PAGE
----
Saudi Arabia Throws Water On Oil Production Freeze - Why It Was Never Going To Happen

by: Gary Bourgeault


Saudi Arabia confirms there will be no oil production freeze unless Iran agrees to go along with it.

It was never going to happen.

The good news is it will force investors to focus on fundamentals.

Why the Saudis reiterated their position now.

Nothing left to justify a positive outlook through the rest of 2016.

Source: Stock Photo

Even though Saudi Arabia has been saying from the beginning of the initiative to curb production levels that it wouldn't do so if other major producers didn't participate, the majority of the market chose to believe dubious reports that it was reconsidering its position and would enter into an agreement whether Iran did or not.

The Saudis obliterated that idea publicly, as Deputy Crown Prince Mohammed bin Salman said in a Bloomberg interview that the country wouldn't agree to a production freeze unless all major producers agreed too - including Iran. Oil prices plunged on the news, dropping below $37 per barrel.

We'll get into why this was very predictable, and why I have been so confident in saying the production freeze was always a joke and nothing but a clueless media-driven narrative.

Now the question is how far will oil fall now that the artificial prop has been removed.

Reasons a production freeze was never going to happen

There are two major reasons I knew there was never going to be a production freeze, and even if there was an agreement made, it would fly in the face of market realities, as Iran said it would never agree to a production freeze until it at least brought supply back to pre-sanction levels. The idea the Saudis would sit back and allow their bitter rivals to grow market share uncontested was always an easily identifiable fallacy.

The point is this is not only driven by the market, but this battle goes back over 1,300 years, after the founder of Islam died and followers battled for control and the direction it was going to take. This internal conflict resulted in what today are called Sunni and Shia sects of Islam. Iran is primarily Shia and Saudi Arabia is Sunni. Sunni represents about 85 percent of Islam and Shia 15 percent.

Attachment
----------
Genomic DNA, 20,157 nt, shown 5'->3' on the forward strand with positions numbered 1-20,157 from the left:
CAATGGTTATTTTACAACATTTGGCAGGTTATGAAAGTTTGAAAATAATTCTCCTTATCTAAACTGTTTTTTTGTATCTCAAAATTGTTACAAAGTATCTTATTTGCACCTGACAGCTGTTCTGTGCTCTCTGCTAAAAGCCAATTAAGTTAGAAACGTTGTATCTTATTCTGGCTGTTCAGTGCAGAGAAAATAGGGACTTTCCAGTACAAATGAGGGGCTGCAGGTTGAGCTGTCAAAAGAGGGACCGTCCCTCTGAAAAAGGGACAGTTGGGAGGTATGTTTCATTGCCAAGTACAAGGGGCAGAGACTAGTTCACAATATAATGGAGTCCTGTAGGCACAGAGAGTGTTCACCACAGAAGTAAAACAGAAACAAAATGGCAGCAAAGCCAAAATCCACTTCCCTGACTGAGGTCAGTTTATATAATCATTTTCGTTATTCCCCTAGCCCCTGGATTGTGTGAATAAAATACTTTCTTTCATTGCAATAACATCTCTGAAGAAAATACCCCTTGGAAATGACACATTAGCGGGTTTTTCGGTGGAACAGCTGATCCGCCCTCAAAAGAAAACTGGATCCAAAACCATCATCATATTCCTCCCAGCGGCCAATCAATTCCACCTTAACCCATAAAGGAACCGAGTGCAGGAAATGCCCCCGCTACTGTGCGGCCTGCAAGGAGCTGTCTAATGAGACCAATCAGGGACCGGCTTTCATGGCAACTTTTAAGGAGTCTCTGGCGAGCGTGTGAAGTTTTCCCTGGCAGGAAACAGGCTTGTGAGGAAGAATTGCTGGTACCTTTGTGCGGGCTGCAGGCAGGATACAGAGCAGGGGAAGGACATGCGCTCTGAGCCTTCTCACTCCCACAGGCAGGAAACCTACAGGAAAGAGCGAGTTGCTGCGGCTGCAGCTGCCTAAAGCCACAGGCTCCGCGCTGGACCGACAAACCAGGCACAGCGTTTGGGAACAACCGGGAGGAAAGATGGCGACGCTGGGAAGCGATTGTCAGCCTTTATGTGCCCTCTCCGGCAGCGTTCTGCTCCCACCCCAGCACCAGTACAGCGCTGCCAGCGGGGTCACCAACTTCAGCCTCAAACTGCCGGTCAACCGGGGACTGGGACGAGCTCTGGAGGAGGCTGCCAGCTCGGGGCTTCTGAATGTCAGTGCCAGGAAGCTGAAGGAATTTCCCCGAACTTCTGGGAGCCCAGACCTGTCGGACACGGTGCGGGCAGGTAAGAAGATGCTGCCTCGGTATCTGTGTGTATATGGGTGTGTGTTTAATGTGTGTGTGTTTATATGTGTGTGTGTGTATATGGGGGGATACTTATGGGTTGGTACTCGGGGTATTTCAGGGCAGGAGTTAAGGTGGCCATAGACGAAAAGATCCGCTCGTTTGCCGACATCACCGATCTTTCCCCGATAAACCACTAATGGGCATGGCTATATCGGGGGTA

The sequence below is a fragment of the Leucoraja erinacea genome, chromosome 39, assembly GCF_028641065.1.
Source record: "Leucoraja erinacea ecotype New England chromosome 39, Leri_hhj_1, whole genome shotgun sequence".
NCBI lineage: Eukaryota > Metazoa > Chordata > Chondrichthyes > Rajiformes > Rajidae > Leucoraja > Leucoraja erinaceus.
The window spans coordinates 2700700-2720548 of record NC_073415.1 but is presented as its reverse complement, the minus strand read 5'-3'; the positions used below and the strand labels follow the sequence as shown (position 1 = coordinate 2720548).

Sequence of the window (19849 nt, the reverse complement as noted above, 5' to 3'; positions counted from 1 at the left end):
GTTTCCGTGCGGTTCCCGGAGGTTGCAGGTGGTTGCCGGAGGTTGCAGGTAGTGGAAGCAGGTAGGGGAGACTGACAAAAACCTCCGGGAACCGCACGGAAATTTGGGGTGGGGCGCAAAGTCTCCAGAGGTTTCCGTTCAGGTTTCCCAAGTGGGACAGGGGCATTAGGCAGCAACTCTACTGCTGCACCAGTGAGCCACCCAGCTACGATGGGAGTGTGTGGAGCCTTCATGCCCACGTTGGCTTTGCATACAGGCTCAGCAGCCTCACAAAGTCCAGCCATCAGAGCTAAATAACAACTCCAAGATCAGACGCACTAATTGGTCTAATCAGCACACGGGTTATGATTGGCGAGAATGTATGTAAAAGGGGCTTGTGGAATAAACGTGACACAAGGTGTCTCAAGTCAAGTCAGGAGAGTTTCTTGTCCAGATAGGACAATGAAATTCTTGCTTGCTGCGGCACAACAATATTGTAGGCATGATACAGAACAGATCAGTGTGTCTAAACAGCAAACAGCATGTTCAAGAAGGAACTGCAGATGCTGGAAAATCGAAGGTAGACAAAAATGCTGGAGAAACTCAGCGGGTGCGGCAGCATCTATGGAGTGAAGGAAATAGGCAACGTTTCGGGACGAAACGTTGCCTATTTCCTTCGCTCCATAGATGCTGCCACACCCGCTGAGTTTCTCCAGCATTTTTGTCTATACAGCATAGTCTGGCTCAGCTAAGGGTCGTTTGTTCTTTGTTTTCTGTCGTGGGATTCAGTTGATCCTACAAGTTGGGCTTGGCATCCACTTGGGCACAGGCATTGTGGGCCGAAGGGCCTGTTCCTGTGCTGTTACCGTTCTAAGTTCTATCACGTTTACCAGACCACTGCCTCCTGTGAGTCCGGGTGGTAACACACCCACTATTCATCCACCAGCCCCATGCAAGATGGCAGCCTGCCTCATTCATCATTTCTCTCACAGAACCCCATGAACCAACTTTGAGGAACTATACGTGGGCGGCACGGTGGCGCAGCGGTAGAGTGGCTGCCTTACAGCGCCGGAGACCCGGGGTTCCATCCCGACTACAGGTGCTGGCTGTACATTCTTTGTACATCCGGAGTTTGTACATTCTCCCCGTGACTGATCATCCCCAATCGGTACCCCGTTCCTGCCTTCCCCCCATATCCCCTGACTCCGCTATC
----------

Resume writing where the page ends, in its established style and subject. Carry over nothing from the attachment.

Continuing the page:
Why this is important is Middle Eastern Muslims have long memories; they think much differently than Western people do. As far as its relevancy to investors, we can't think only in terms of market forces when considering Middle Eastern competitors.

It's much different when Russian and Norwegian companies, for example, compete against one another for market share, and Saudi Arabia and Iran compete against one another. It goes beyond simple market forces to an entire way of looking at and interpreting their religion. To not include this in analysis is to neglect a big part of what drives these competitors.

As Iran has emerged from sanctions, it has nothing to do but gain from increasing production, even at the current price of oil, while Saudi Arabia, which had maintained high levels of production, has seen its revenue dwindle.

The second reason there was never going to be a production freeze was the disruption of the oil sector by the burgeoning U.S. shale industry. This is another thing I've been saying for some time that is finally starting to be understood by some following the market: this isn't a supply cycle that is driving the price of oil, but a complete disruption of the oil sector.

Differentiating the two is vital because methods used to extract shale oil are different than those used by companies with other types of oil deposits.

Over the next several years, U.S. shale production will eventually lead the country to be the top global oil supplier. That means there will be winners and losers, with either competitors being forced to reduce production themselves, or the price of oil remaining low for many years if they keep the spigots open.

This is especially important for those countries that have relied on oil revenue to drive their economies and keep their people happy with government benefits.

What is left to be clarified by the market is how accurate the demand projections are, as they have been significantly reduced in regard to the pace of growth, which is one of several reasons why inventory continues to climb while some production is reduced.

Focus on the fundamentals

My view is this announcement by Mohammed bin Salman is extremely important for investors because many have made investing decisions based upon the false idea that a production freeze was imminent, and if it came, it would probably lead to a production cut further out.

A production freeze was never important, which goes back to the Iran versus Saudi Arabia battle. Iran has never been ambiguous about whether or not it was going to increase supply. It said from the beginning of the idea of a production freeze agreement that it wouldn't participate. Once it reached pre-sanction levels, it said it would be open to talks, but even there made no commitment. That meant if others froze production at the high January levels, Iran would frustrate the freeze by continuing to add supply to the market. Essentially, it meant there was no freeze whether or not an agreement was signed.